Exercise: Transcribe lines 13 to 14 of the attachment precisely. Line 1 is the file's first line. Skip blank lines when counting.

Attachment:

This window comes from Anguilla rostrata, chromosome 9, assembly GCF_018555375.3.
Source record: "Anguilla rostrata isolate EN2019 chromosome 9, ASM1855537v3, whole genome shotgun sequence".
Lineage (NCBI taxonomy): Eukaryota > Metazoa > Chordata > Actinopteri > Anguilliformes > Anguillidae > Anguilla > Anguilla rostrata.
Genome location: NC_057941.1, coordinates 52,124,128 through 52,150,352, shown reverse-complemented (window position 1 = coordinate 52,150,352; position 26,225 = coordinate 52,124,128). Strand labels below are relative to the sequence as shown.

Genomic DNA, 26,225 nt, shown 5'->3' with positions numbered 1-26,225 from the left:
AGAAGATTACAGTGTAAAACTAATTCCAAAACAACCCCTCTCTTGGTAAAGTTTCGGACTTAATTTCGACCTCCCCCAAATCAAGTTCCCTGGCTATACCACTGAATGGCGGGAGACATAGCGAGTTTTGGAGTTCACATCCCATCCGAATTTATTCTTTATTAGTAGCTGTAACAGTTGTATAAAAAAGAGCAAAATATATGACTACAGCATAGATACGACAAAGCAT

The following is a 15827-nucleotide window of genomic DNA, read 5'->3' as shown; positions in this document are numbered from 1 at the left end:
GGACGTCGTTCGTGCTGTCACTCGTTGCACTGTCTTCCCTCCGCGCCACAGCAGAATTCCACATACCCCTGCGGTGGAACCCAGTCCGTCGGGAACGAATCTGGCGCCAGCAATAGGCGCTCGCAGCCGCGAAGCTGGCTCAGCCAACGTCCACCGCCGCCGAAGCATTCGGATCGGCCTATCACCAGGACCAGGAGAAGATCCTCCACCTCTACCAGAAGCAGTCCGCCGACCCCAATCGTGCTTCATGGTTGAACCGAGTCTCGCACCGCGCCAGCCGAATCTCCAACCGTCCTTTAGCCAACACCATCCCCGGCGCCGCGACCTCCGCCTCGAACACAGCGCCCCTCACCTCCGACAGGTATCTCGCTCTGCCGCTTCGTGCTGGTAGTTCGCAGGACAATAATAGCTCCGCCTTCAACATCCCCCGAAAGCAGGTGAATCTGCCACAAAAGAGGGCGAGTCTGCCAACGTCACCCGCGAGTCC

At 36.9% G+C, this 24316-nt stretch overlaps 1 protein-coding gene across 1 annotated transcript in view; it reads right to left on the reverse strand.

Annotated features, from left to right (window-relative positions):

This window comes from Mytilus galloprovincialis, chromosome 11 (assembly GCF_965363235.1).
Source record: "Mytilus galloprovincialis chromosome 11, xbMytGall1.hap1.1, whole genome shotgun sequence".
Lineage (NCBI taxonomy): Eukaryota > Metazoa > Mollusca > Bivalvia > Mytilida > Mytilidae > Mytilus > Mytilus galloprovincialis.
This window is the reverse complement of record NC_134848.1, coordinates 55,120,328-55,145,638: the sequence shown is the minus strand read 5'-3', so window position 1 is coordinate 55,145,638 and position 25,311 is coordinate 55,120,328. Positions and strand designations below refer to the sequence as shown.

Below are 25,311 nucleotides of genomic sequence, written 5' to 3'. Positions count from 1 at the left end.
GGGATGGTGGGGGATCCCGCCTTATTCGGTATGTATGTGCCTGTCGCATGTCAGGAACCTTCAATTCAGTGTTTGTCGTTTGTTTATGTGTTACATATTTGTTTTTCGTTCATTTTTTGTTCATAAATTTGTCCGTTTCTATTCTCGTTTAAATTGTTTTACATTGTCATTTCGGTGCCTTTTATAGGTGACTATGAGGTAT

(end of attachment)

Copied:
Lineage (NCBI taxonomy): Eukaryota > Metazoa > Mollusca > Bivalvia > Mytilida > Mytilidae > Mytilus > Mytilus galloprovincialis.
This window is the reverse complement of record NC_134848.1, coordinates 55,120,328-55,145,638: the sequence shown is the minus strand read 5'-3', so window position 1 is coordinate 55,145,638 and position 25,311 is coordinate 55,120,328. Positions and strand designations below refer to the sequence as shown.